2008-03-26

Useful C extensions (gcc specific)

You think that knowing ANSI C is enough? Well, okay, it's enough. But I found that some gcc extensions are very useful.

All gcc C extensions are listed in the manual.

Here are the extensions I use:

Labels as values
I remember the old assembler days, when you could jmp to to an address from an array. Nowadays in C, you can create an array of pointers to functions and call pointer from array. But jmp is faster and sometimes you don't want to create many small, almost useless functions.

In gcc you can use a trick that's called labels as values. It's like that:

int main(){
int value = 2;
const void *labels[] = {&&val_0, &&val_1, &&val_2};
goto *labels[value];
val_0:
printf("The value is 0\n");
goto end;
val_1:
printf("The value is 1\n");
goto end;
val_2:
printf("The value is 2\n");
goto end;
end:
return(0);
}

Macros as functions
Here is a standard example of a macro with statements that returns a value. It's also a great example of typeof operator in gcc.
#define MAX(a,b)                    \
({ \
typeof (a) _a = (a); \
typeof (b) _b = (b); \
_a > _b ? _a : _b; })

Case ranges
Gcc allows to use ranges in case statement. In ANSI C you'd have to enumerate all the values. This code is much prettier:
int main(){
int value = 7;
switch(value){
case 0 ... 5:
printf("The value is 0 - 5\n");
break;
case 6 ... 10:
printf("The value is 6 - 10\n");
break;
default:
printf("The value is ?\n");
}
return(0);
}

Likely
Have you ever wondered how does gcc convert if statement to assembler, how many branches are created by the compiler? For example here, how many jmp instructions processor must do in the foo() function?
int foo(int i){
if(i == 0)
return(1);
return(2);
}

int main(){
foo(0);
}
In this case you know more than a compiler. You know that all callings to the foo() are going to be with "0" as the parameter. You can suggest compiler to optimize this by using __builtin_expect and possibly reduce number of jumps.
int foo(int i){
if(__builtin_expect(i == 0, 1))
return(1);
return(2);
}
There are often defined macros:
#define likely(x)    __builtin_expect(!!(x), 1)
#define unlikely(x) __builtin_expect(!!(x), 0)

Vector extensions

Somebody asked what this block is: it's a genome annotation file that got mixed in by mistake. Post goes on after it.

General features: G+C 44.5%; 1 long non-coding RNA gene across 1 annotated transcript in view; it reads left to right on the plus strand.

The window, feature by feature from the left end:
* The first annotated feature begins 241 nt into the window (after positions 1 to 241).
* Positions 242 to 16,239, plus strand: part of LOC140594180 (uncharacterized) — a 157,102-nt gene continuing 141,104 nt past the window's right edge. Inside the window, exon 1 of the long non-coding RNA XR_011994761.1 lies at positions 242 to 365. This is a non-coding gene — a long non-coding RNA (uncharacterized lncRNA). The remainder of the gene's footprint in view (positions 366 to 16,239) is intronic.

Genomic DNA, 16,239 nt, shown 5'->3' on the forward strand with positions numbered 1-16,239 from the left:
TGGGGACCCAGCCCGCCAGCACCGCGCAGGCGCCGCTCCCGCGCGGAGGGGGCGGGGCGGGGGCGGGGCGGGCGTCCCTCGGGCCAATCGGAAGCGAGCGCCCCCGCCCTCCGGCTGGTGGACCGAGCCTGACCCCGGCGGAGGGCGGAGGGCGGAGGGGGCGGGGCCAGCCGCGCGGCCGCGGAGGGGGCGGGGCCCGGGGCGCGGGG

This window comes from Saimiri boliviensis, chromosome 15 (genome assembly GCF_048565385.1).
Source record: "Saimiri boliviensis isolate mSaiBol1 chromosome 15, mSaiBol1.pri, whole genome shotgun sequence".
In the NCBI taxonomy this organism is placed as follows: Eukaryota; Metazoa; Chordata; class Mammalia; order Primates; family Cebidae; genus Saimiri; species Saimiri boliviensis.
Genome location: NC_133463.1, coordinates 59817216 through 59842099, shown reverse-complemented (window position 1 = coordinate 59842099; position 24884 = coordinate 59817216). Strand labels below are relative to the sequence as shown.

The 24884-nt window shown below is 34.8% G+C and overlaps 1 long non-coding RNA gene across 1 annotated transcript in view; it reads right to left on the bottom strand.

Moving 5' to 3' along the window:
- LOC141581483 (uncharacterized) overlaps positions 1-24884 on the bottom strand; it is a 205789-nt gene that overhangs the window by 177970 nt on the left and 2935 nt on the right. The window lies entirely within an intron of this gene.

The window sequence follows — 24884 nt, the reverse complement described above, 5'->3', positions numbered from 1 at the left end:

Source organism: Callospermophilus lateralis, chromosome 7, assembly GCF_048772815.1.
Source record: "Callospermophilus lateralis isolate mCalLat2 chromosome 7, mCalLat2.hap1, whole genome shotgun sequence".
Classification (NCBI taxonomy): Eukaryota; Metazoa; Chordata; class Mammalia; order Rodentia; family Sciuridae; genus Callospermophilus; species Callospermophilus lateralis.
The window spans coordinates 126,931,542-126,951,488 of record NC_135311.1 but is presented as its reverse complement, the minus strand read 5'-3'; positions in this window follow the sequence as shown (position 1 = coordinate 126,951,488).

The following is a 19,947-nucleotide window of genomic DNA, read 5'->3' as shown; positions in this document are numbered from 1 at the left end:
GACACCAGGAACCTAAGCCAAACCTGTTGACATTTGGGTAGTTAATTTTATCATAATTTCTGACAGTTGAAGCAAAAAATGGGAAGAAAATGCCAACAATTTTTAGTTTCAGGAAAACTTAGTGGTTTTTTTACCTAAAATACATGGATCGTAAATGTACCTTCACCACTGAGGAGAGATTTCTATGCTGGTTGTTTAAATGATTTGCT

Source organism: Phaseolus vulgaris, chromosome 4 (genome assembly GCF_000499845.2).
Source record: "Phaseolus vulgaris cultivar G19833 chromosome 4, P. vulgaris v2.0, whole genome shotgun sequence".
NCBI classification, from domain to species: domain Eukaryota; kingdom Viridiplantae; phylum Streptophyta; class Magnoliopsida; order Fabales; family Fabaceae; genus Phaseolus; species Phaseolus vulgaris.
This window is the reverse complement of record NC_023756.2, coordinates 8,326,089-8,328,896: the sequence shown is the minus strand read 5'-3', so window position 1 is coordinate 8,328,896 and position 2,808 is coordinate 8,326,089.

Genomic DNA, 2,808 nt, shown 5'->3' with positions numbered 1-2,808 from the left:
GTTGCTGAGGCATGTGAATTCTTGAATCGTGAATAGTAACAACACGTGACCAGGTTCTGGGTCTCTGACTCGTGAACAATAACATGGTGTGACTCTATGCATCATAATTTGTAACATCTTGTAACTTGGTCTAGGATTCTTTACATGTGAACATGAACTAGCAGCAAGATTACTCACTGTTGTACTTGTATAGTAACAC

This very powerful extension allows to use mmx/sse code in a portable way. Gcc would choose the best possible extensions during compile time. When you compile code without mmx/sse options, the binary will remain compatible with i386. The downside is that this extension doesn't allow to use all of the features of mmx/sse.

From my point of view the most important feature is to use the bitwise commands. For example this would do binary or on 128 bits:
typedef union{
int v __attribute__ ((vector_size (16)));
int i[4];
} __vec_int;


int main(){
__vec_int a, b, c;
a.i[0] = 1; a.i[1] = 1; a.i[2] = 1; a.i[3] = 1;
b.i[0] = 1; b.i[1] = 2; b.i[2] = 3; b.i[3] = 4;

/* do OR here on 128 bits */
c.v = b.v | a.v;
...
}
Sometimes there is a need of using more advanced mmx commands than vector extensions allow. For example you may want to do four compares at a time. Unfortunately this code is specific for sse2 (-msse2).
int main(){
__vec_int a,b;
a.v = set_vec_int(1,2,3,4);
b.v = set_vec_int(4,3,2,1);

/* compare greater than on __m128i */
__vec_int c;
c.v = _mm_cmpgt_epi32(a.v, b.v); /* 0xFFFFFFFF if gt, 0 else*/

printf("a=[%i,%i,%i,%i]\n", a.s[0], a.s[1], a.s[2], a.s[3]);
printf("b=[%i,%i,%i,%i]\n", b.s[0], b.s[1], b.s[2], b.s[3]);
printf("c=[%u,%u,%u,%u]\n", c.s[0] ? 1 : 0, c.s[1] ? 1 : 0, c.s[2] ? 1 : 0, c.s[3] ? 1 : 0);

return(0);
}
Command used here _mm_cmpgt_epi32 is ported from Intel compiler, the best documentation for this dialect I found on Microsoft sites. You may want to use gcc equivalent. By the way, don't forget that the sse2 registers (__m128i) must be aligned to 16 bytes (-mpreferred-stack-boundary=4).


Cache stuff
Sometimes it's possible to optimize code by prefetching data. It's quite simple to prefetch data to one line of cache:
__builtin_prefetch(&data[offset], 1); /* 0 - read only, 1 - rw */